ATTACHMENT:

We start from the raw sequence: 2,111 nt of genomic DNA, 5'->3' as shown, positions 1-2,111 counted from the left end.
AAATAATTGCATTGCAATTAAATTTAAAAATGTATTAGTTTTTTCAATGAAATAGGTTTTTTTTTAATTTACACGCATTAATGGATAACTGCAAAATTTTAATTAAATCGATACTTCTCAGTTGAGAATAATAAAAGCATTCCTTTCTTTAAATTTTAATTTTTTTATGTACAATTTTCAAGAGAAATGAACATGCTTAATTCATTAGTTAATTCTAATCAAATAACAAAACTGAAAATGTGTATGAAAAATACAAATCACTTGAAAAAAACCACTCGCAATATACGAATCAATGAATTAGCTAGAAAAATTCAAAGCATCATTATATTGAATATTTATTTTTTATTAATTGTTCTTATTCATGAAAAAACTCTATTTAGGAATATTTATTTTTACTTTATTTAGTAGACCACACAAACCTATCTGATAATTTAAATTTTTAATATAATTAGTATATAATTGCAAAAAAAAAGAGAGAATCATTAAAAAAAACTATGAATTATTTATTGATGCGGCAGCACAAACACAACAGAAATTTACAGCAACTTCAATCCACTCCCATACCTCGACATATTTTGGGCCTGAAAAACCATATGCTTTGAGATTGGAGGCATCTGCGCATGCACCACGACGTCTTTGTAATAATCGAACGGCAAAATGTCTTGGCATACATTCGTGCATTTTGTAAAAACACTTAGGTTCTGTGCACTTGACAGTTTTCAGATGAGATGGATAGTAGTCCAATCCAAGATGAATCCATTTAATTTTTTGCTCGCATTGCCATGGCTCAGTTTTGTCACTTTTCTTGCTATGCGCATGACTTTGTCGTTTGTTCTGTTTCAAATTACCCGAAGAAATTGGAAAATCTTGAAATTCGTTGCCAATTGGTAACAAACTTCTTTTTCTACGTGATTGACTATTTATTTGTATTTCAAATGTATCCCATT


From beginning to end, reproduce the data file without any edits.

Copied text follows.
We start from the raw sequence: 2,111 nt of genomic DNA, 5'->3' as shown, positions 1-2,111 counted from the left end.
AAATAATTGCATTGCAATTAAATTTAAAAATGTATTAGTTTTTTCAATGAAATAGGTTTTTTTTTAATTTACACGCATTAATGGATAACTGCAAAATTTTAATTAAATCGATACTTCTCAGTTGAGAATAATAAAAGCATTCCTTTCTTTAAATTTTAATTTTTTTATGTACAATTTTCAAGAGAAATGAACATGCTTAATTCATTAGTTAATTCTAATCAAATAACAAAACTGAAAATGTGTATGAAAAATACAAATCACTTGAAAAAAACCACTCGCAATATACGAATCAATGAATTAGCTAGAAAAATTCAAAGCATCATTATATTGAATATTTATTTTTTATTAATTGTTCTTATTCATGAAAAAACTCTATTTAGGAATATTTATTTTTACTTTATTTAGTAGACCACACAAACCTATCTGATAATTTAAATTTTTAATATAATTAGTATATAATTGCAAAAAAAAAGAGAGAATCATTAAAAAAAACTATGAATTATTTATTGATGCGGCAGCACAAACACAACAGAAATTTACAGCAACTTCAATCCACTCCCATACCTCGACATATTTTGGGCCTGAAAAACCATATGCTTTGAGATTGGAGGCATCTGCGCATGCACCACGACGTCTTTGTAATAATCGAACGGCAAAATGTCTTGGCATACATTCGTGCATTTTGTAAAAACACTTAGGTTCTGTGCACTTGACAGTTTTCAGATGAGATGGATAGTAGTCCAATCCAAGATGAATCCATTTAATTTTTTGCTCGCATTGCCATGGCTCAGTTTTGTCACTTTTCTTGCTATGCGCATGACTTTGTCGTTTGTTCTGTTTCAAATTACCCGAAGAAATTGGAAAATCTTGAAATTCGTTGCCAATTGGTAACAAACTTCTTTTTCTACGTGATTGACTATTTATTTGTATTTCAAATGTATCCCATT